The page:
After that we leveraged Corina’s background as a triathlete and the winter season to incorporate cross training with biking, Nordic skiing and uphill skiing. The lower impact cardio helped Corina rebuild her aerobic fitness while intentionally keeping the running intensity and volume on the lower side. It’s been a long road to health but now in March 2024 we are there, training consistently and without pain.  Next, we focused on maintaining health.

Shifting to a New Mindset

Perhaps more importantly than the physical progression, training with no pain also required learning a different mindset. Listening to body signals is part of the process. Rest and recovery are part of the training. Sustainable pain-free training requires flexibility and self-compassion when workouts don’t go well or when rest is the best decision. I work with all my athletes to develop awareness of their ego so they can leverage it to try new challenges and recognize when it’s conspiring against them. A mentor of mine, Tim Van Orden, once told me, “Let your ego be the advisor in the training process, not the CEO.”

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Corina Sommer racing OCC by UTMB

The most challenging skill for endurance athletes is to learn how to train for and compete in long, extreme ultramarathons while being kind to themselves. I’ve observed Over my 12 years of coaching ultrarunners I’ve repeatedly observed the urge to push through the pain; a “more is better” mindset that implies anything less is weakness. This willpower approach might work for a while, but willpower eventually fails. Over the years my coaching has shifted to an approach of making health the number one priority, because health is a precondition for performance. This is where subjective feedback from my athletes is critical. More important than their data file is knowing “How’d you feel today?”

I asked Corina about her experience with the subjective feedback portion of our coach-athlete relationship. She commented that, “What resonates with me are the questions you ask me to ask myself: ‘What are we trying to achieve?’ and ‘Does it sound like a good idea?’ And I think some impactful guidance has been around flexibility (if I’m feeling really good then extend, but also cut back if I’m not feeling good) and the idea that the best athletes are the ones who have intensity discipline.”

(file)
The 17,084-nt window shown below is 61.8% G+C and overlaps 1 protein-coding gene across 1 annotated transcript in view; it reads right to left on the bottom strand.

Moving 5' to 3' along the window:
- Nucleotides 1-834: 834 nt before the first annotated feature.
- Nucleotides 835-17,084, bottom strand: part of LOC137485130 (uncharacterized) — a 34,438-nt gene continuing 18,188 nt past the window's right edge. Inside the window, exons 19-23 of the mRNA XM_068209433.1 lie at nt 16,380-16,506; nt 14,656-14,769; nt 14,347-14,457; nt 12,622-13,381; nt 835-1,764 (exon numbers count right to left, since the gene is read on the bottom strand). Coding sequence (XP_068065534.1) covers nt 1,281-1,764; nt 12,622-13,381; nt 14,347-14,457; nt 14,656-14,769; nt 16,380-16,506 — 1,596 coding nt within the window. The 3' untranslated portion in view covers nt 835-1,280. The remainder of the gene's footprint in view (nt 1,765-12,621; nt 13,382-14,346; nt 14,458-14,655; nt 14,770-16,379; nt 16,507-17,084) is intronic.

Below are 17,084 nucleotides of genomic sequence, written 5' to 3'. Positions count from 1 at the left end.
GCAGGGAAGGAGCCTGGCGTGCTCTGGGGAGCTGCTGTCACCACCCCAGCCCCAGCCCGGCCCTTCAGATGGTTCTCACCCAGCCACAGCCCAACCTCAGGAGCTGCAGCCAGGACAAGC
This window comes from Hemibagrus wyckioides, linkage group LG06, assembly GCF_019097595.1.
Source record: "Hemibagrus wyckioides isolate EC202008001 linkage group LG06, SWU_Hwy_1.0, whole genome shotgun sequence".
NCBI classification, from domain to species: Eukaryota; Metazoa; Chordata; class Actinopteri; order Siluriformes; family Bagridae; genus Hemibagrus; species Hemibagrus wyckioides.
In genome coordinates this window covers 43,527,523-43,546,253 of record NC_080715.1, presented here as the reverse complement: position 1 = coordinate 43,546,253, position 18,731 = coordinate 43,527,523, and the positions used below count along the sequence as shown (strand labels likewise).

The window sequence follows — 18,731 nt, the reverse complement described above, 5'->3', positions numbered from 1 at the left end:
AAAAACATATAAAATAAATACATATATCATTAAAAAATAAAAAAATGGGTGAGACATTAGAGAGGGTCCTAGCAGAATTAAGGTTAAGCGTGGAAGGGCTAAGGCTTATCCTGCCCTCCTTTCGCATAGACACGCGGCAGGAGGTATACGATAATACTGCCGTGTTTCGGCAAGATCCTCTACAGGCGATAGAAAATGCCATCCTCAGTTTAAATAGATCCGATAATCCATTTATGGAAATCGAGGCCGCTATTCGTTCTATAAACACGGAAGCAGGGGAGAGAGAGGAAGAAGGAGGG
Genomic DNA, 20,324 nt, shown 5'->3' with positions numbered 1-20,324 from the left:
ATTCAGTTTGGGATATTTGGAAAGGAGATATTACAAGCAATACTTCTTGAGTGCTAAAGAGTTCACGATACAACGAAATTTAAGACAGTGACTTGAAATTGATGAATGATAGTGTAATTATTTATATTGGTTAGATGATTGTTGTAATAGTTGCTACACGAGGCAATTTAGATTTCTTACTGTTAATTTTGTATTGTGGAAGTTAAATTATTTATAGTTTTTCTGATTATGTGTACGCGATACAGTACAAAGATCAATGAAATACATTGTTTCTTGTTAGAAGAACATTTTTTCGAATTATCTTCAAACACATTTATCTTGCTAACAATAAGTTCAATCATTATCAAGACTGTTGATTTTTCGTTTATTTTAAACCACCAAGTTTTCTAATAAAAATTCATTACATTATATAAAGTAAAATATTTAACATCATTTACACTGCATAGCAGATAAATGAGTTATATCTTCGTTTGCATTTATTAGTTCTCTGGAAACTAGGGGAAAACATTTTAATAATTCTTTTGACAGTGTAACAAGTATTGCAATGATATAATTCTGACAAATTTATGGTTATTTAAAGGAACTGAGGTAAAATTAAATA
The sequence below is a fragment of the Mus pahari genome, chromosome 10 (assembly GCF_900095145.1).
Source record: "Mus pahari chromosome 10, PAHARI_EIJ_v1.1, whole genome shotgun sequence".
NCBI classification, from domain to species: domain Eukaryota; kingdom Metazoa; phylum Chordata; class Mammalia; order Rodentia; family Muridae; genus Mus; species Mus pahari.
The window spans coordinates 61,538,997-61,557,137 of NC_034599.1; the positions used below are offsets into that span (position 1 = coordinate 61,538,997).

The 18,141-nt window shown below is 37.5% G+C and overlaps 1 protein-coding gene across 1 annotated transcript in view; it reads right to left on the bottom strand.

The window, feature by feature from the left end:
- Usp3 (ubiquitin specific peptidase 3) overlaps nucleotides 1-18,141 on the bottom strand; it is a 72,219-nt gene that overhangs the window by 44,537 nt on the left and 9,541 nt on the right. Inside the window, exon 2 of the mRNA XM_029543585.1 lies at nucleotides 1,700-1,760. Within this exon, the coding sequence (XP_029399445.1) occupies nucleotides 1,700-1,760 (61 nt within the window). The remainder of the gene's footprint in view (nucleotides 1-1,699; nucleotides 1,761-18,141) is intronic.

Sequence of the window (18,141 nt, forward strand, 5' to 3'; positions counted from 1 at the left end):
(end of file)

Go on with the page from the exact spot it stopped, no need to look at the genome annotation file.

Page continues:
Starting the TOR330 Project for Tor des Géants

With her new mindset and healthy body, Corina and I taking on a race close to her doorsteps: The 2024 Tor Des Geants in the Aosta Valley of Italy in September. Corina and I are both signed up and are toeing the line together. Along the way, I will share insights, training advice, and race planning content. Corina and I will share short videos about where we are along our journey to the TOR330 start line. To follow along, sign up for the CTS Newsletter, follow John Fitzgerald on Instagram, Corina Sommer on Instagram, and CTS Ultrarunning.

Comments 2

  1. Massively envious – I did the Tor last year and it’s such a fantastic experience… if it weren’t so expensive I’d be there this year too!
    Given you’re both clearly a lot faster than me I’m not going to try and give you any advice about the race itself, only about the logistics side:

    * Picking up the race bib + drop-off bad is very slow, and you’ll be standing up the whole time. Make sure you give yourself enough time to get it. It was also pretty hot in the queue so bring water.

    * Make sure you get a hotel in Courmayeur itself – mine was listed as being in the town, but in reality it was at least a 60 minute walk. Luckily I had a car, as there was no way I wanted to that walk either before or after the race! (And if you do decide to get somewhere out of town, be aware there are road closures and parking is a bit of a nightmare on race day).

    * The food is very monotonous during the race. Nothing wrong with it, per se, just repetitive. If you have external help at any of the life bases get them to bring you something more interesting.

    And, enjoy! I look forward to reading about your journey 🙂